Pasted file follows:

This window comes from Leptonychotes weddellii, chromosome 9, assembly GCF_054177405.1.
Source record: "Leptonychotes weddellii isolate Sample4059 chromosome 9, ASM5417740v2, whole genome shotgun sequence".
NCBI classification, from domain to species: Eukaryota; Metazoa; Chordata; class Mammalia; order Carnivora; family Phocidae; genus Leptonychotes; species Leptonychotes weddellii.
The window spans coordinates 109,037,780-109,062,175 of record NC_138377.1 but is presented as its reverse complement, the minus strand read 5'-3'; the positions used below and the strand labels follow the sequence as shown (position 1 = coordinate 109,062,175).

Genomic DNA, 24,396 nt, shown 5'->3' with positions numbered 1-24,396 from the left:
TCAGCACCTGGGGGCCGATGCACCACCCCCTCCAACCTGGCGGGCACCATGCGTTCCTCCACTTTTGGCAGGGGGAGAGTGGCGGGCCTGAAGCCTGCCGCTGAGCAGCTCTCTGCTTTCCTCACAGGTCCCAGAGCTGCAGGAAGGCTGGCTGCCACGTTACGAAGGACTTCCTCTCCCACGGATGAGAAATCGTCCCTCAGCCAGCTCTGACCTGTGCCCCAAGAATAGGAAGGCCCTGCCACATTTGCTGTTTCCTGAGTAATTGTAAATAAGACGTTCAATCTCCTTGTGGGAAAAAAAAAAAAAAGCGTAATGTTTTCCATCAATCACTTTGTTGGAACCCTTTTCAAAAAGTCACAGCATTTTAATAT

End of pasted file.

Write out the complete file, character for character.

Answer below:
This window comes from Leptonychotes weddellii, chromosome 9, assembly GCF_054177405.1.
Source record: "Leptonychotes weddellii isolate Sample4059 chromosome 9, ASM5417740v2, whole genome shotgun sequence".
NCBI classification, from domain to species: Eukaryota; Metazoa; Chordata; class Mammalia; order Carnivora; family Phocidae; genus Leptonychotes; species Leptonychotes weddellii.
The window spans coordinates 109,037,780-109,062,175 of record NC_138377.1 but is presented as its reverse complement, the minus strand read 5'-3'; the positions used below and the strand labels follow the sequence as shown (position 1 = coordinate 109,062,175).

Genomic DNA, 24,396 nt, shown 5'->3' with positions numbered 1-24,396 from the left:
TCAGCACCTGGGGGCCGATGCACCACCCCCTCCAACCTGGCGGGCACCATGCGTTCCTCCACTTTTGGCAGGGGGAGAGTGGCGGGCCTGAAGCCTGCCGCTGAGCAGCTCTCTGCTTTCCTCACAGGTCCCAGAGCTGCAGGAAGGCTGGCTGCCACGTTACGAAGGACTTCCTCTCCCACGGATGAGAAATCGTCCCTCAGCCAGCTCTGACCTGTGCCCCAAGAATAGGAAGGCCCTGCCACATTTGCTGTTTCCTGAGTAATTGTAAATAAGACGTTCAATCTCCTTGTGGGAAAAAAAAAAAAAAGCGTAATGTTTTCCATCAATCACTTTGTTGGAACCCTTTTCAAAAAGTCACAGCATTTTAATAT